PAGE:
About a week into the new term my fellow students began handing in their projects. Not tiny slim files but thick bulky files of what looked like copious pages of work .

My heart sank as the forgotten project came to mind. One of my classmates was kind enough to lend me her project notes as a guide so all I had to do was a similar thing in my own words.

You would have thought this scare would have been enough of a kick up the backside to get going….. But oh no.
Tetris had just come out on gameboy (told you I was old!) so my free time was taken up with that.

The night before the project was due, yes you read that right, I sat down in front of one of the only computers and started typing. I typed and typed and typed. It was a long project. It took me several hours. I think I finished it roughly 7am the next morning. To say I was tired was an understatement.

Of course it was all my own fault. I’d like to say I’ve learnt since then. That is probably the most sticky situation I’ve been in……

A dog named Bob (Daily Prompt)

It was my usual Friday morning ritual. I sat and heavy handedly applied maple syrup to my pancake laden plate. Bob, my border terrier sat  perched on the window ledge above my sofa that had quite frankly seen better days when I first had it. A little large for the sill his paws dangled precariously over the radiator behind it. It was his favourite spot claimed long ago in his puppy days, as soon as he was big enough to climb up and toast himself in the warmth of the sun or radiator depending on which was giving out the most heat.

I’d never intended to get a dog. My girlfriend had dragged me to the rescue centre. The  tiny puppy lying miserably in the corner tugged on my heartstrings and a dog named Bob came home.

He  was occupied in his favourite hobby, yapping excitedly at the family of blue jays in the eaves of the house opposite. He was entranced with their comings and goings wagging his tail so furiously his perch threatened to dislodge him.

I studied him fondly mid chew. He was anxious for his morning constitutional and I was running late. His lead dangled from his mouth as he continued his survey of the street, a vestige from his puppy days. His right ear was half cocked as he curiously watched the postman emptying the mailbox. I had a stack of mail I needed to post piled on the breakfast table beside me. I tutted at a few drops of milk that had broken free from the milk jug and slightly smudged the ink of one of the addresses. I was hopeful one of these job applications would lead to something. It was no fun being out of work these days.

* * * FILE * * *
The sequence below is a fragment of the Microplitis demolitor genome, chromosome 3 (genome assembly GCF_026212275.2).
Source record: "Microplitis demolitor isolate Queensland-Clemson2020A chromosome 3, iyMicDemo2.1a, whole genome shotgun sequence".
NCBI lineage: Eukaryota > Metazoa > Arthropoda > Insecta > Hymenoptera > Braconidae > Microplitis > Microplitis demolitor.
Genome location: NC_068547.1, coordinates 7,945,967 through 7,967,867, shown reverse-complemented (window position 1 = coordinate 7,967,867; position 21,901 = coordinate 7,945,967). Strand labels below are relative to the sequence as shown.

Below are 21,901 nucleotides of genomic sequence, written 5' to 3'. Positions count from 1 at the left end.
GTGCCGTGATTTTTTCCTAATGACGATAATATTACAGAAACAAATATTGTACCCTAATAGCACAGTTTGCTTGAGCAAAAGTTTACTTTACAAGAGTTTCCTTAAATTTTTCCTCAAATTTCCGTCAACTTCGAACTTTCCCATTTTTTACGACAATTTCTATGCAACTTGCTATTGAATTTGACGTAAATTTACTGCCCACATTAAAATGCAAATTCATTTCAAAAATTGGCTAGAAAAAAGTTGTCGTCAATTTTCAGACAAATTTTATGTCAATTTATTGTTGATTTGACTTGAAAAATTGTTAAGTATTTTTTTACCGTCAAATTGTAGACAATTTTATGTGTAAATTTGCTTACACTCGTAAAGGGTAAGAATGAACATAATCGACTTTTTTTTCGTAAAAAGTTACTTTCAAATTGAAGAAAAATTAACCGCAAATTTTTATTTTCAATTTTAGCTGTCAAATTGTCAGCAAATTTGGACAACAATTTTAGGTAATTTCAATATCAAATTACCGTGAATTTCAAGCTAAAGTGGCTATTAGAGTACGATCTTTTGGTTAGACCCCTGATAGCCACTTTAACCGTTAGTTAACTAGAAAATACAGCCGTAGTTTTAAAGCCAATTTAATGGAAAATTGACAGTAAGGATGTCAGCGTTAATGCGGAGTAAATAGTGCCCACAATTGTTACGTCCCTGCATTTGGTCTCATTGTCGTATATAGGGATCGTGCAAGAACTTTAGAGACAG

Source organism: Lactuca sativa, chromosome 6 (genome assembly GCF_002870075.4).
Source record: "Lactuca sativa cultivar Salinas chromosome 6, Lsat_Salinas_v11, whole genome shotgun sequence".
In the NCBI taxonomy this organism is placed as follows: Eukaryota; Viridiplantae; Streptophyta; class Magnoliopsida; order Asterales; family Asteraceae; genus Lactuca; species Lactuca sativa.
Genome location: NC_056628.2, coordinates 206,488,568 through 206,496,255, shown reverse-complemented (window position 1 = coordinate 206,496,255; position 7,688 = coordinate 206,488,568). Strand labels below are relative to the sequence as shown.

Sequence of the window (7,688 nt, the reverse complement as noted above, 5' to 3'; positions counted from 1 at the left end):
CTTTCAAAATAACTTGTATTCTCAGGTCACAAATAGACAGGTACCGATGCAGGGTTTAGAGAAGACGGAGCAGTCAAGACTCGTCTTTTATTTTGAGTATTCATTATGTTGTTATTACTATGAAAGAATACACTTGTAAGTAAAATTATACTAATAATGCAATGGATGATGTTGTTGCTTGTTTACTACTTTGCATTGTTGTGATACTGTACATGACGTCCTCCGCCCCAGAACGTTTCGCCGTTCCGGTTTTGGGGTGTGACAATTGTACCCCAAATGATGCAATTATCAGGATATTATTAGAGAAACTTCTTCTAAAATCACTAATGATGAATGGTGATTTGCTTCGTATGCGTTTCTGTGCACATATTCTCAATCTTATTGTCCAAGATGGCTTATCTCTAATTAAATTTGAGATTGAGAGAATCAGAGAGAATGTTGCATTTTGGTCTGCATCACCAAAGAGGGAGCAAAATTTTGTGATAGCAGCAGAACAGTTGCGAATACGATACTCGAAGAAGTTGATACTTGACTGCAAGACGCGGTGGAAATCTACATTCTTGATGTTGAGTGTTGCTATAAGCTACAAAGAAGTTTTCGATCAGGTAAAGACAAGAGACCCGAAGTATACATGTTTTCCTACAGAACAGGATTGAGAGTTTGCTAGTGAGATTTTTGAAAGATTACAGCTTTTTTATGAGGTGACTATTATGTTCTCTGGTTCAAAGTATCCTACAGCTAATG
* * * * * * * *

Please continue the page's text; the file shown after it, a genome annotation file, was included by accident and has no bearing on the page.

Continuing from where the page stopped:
Deciding I’d sort the dishes later I rose from the table, grabbed the nearest coat and shoes and whistled to Bob. “Come on boy, walkies!”.

This post is inspired by a daily prompt called a dog named Bob . It had to be written in 20 minutes and had to include the words, a dog named Bob, mailbox, blue jay, plate, syrup, ink.

Happily ever after? (Daily Prompt)

When I was a child and read a story I was happy and satisfied if the book ended  “and they all lived happily ever after “.  I could close the book and imagine Snow White or the heroine in domestic bliss with Prince Charming and all her babies.

The trouble with growing up is we eventually realise that life is not a fairy tale. If we are lucky we will experience some wonderful moments in our lives but we will also experience some awful, terrible moments too. Moments that will make us want to slam the book shut and hurl it out of the nearest window.